They also help to strenghthen the muscles that stop the forward motion of the serve. In most players the forward "hitting" muscles are much stronger then the "stopping" muscles. But this means the stopping muscles (which are elastic) then don't effectively stop the forward motion, putting stress on the non-elastic ligaments and tendons at the joints.

    By doing the thrower's ten, most can serve without pain, as long as their technique is correct and they don't have an underlying injury.

    2. Chas and LeeD have already started to discuss that a technique issue could be the problem.

    You say you have watched "all the videos", but do you really appreciate it is the big muscles of the legs and core that really power the serve?

    For a graphic example, check out this video of Soderling serving:
    Robin Söderling serve slowmotion

    He uses his legs for a powerful push off, and he forms his body into a "bow shape" when seen from the side, so that when he he "reverses the bow", the upper body straightening back up already has his arm and racquet moving fairly quickly. Thus his racquet is essentially weightless - already shooting up- so there is much less stress on his arm completing the stroke by extending the elbow and internally rotating at the shoulder.

    Here are some videos that emphasize using your body to power the serve, and some more info on techniques to prevent shoulder problems:

    Tennis Lesson: Serve Tips: Lead with the Hip

    Nick Bollettieri-Sonic Serve.wmv

    Your serve technique doing more harm than good?

    Preventing Rotator Cuff Injury
  6. Vlad_C

    Vlad_C Semi-Pro

    Jun 28, 2012
    Thanks a lot everyone! A lot of useful information there!

    Chas Tennis, thank you for pointing me to lendl1986's thread. It is now clear to me that I was making the same mistake, hitting with a bent elbow, and having the tendency to "arm the ball".
    Luckily I always stopped at the first signs of pain, so I never injured myself to the extent that he did - but I was clearly headed in the same direction.
    Thanks for saving me from the same fate!

    Even though everything feels ok at the moment, I'll take a few days off from tennis, just in case. I'll try my serve again next week, making sure I'll hit with a fully extended arm.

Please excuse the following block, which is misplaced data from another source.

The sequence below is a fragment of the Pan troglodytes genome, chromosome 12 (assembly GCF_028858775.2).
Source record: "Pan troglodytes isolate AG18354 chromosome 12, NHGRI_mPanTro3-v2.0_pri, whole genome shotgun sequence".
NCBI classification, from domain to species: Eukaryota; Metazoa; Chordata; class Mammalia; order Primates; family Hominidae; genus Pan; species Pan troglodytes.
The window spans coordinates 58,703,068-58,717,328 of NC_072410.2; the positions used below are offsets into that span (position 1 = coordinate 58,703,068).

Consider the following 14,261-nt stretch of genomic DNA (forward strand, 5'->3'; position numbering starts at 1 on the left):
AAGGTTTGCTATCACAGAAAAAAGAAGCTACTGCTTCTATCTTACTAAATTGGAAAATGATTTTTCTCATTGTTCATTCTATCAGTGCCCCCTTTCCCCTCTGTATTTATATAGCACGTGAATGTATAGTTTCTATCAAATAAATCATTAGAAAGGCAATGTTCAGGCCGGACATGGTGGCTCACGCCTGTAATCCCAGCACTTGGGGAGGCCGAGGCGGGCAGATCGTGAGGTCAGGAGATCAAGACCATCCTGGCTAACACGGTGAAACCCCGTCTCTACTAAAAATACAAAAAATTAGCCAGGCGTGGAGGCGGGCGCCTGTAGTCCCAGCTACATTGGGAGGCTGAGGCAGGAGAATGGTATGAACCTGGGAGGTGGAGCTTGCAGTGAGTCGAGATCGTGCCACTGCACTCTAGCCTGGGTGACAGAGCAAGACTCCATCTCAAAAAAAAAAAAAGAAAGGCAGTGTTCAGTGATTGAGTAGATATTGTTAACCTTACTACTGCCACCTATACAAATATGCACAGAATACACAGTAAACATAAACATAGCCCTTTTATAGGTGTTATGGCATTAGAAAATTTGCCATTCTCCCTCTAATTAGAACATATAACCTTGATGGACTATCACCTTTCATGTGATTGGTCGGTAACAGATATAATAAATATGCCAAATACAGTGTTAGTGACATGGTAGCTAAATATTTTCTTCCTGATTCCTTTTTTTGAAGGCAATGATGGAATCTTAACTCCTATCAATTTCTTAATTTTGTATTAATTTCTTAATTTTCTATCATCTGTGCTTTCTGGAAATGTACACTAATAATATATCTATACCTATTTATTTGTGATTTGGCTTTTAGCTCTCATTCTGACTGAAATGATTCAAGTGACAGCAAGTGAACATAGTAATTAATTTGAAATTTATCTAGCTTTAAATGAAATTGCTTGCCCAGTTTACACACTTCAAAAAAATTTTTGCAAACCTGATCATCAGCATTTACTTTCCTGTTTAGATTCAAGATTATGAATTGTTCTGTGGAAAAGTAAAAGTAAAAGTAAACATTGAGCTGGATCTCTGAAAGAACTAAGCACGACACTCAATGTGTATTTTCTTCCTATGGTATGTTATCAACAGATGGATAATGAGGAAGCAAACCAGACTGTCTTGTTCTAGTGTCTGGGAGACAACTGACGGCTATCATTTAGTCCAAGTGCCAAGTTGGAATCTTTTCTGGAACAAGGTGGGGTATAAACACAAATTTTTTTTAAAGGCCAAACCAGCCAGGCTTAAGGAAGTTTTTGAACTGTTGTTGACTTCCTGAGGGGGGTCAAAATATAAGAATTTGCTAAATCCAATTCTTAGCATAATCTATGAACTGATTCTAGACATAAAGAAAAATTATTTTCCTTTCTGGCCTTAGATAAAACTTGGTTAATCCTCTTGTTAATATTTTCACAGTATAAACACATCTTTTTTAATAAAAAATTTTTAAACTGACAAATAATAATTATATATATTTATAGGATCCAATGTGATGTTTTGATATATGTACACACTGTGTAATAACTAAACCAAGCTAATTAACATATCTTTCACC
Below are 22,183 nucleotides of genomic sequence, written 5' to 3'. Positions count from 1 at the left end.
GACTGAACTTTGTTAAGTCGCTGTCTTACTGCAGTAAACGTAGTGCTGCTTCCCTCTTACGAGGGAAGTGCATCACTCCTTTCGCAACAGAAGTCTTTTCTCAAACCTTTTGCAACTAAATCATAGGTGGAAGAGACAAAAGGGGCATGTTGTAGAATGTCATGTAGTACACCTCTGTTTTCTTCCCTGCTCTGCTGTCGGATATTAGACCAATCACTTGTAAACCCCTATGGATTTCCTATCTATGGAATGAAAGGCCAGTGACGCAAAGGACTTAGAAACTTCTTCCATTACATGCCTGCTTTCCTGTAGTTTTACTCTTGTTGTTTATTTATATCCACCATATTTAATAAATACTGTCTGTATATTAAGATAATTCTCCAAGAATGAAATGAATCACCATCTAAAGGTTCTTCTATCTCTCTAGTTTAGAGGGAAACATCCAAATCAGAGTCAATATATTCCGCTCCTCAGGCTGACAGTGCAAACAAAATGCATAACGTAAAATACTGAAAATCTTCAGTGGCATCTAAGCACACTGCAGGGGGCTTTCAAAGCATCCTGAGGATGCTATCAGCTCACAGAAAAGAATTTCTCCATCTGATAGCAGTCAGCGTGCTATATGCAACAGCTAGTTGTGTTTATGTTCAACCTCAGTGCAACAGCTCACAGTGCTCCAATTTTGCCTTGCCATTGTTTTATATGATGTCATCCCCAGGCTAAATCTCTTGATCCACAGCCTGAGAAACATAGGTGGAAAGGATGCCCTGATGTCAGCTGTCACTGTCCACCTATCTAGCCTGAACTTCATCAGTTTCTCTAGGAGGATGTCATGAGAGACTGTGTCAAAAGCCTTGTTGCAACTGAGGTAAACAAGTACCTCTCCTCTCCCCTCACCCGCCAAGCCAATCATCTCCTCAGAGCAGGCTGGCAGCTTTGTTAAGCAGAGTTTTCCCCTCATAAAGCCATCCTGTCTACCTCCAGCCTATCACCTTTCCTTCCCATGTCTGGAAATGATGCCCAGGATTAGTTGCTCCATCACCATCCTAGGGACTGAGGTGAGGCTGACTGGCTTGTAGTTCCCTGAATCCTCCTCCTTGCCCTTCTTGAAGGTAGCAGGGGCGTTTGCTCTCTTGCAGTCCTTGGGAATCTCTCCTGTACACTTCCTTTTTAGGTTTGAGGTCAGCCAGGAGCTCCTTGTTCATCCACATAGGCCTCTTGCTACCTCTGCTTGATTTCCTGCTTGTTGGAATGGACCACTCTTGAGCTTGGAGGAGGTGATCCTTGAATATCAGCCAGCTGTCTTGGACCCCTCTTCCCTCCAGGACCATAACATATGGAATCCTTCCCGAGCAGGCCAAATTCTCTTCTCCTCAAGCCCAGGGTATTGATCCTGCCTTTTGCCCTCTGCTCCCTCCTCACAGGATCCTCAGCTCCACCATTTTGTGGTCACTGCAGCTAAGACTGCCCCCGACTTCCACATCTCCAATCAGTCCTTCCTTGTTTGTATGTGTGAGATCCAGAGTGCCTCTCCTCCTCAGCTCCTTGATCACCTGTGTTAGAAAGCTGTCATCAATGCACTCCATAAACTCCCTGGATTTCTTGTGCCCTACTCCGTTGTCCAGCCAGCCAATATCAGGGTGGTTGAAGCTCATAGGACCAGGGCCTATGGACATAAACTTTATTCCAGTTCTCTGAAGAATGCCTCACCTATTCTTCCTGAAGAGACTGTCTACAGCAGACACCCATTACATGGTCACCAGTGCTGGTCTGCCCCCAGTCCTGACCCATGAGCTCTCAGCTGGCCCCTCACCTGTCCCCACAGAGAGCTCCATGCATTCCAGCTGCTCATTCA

I never had any arm issues with my groudstrokes, and my partners tell me I hit quite a heavy ball. But that's because I use the right technique, and hit with a loose arm and a loose grip.
    Somehow I find it very difficult to do the same on my serve. Hopefully I'll manage it eventually.

    I'll make sure I'll add those rotator cuff exercises to my gym routine. Strengthening the core would also help, I'll have to work on that as well.
  7. Chas Tennis

    Chas Tennis Legend

    Feb 17, 2011
    Baltimore, MD
    The lendyl1986 thread described one issue and what some people on the forum thought it might be. Be aware of that issue but it's only one possibility..............

    I've spent a lot of time studying the strokes and I'm still missing some things. I typically have a mental list of checkpoints to include in my service motion with the goal of a serve that uses internal shoulder rotation for racket head speed. If there are 10 things on my serve checklist, unfortunately, I'm typically leaving out 2-3. I can often identify them during a match and add them when I make the effort. To really check I use video.

    A recent pain issue for me is an occasional very slight wrist pain. It has me worried as I try to learn both a new forehand and train all the component motions of my serve. I have been confused as to whether the new forehand or serve are either pinching the ulnar side of the wrist or stretching it. ? I took a video of my match serves and saw a bend in the wrist that I did not intend and that might cause pinching there. There was also a bend in my elbow that did not belong. I had no idea that those had gotten into in my service motion during matches. Is that the source of my wrist pain? ? Point being, get some videos of your strokes. [Many newer DSLRs will do 60p fps and allow the shutter speed to be manually set.]

    Wrist pain & some serving discussions -

    People on this forum often have pain and without seeing a Dr take off until it feels better and then try tennis again. The pain often lessens in 3-4 weeks. Some injured tissue takes longer than 3 weeks to heal. I read that tendon injuries, for example, can take from 2-6 months to heal. Tennis probably stresses the tissue in the same way that injured it. Tennis elbow injuries are one of the most risky issues to deal with. If injured see a Dr.
    Last edited: Aug 24, 2012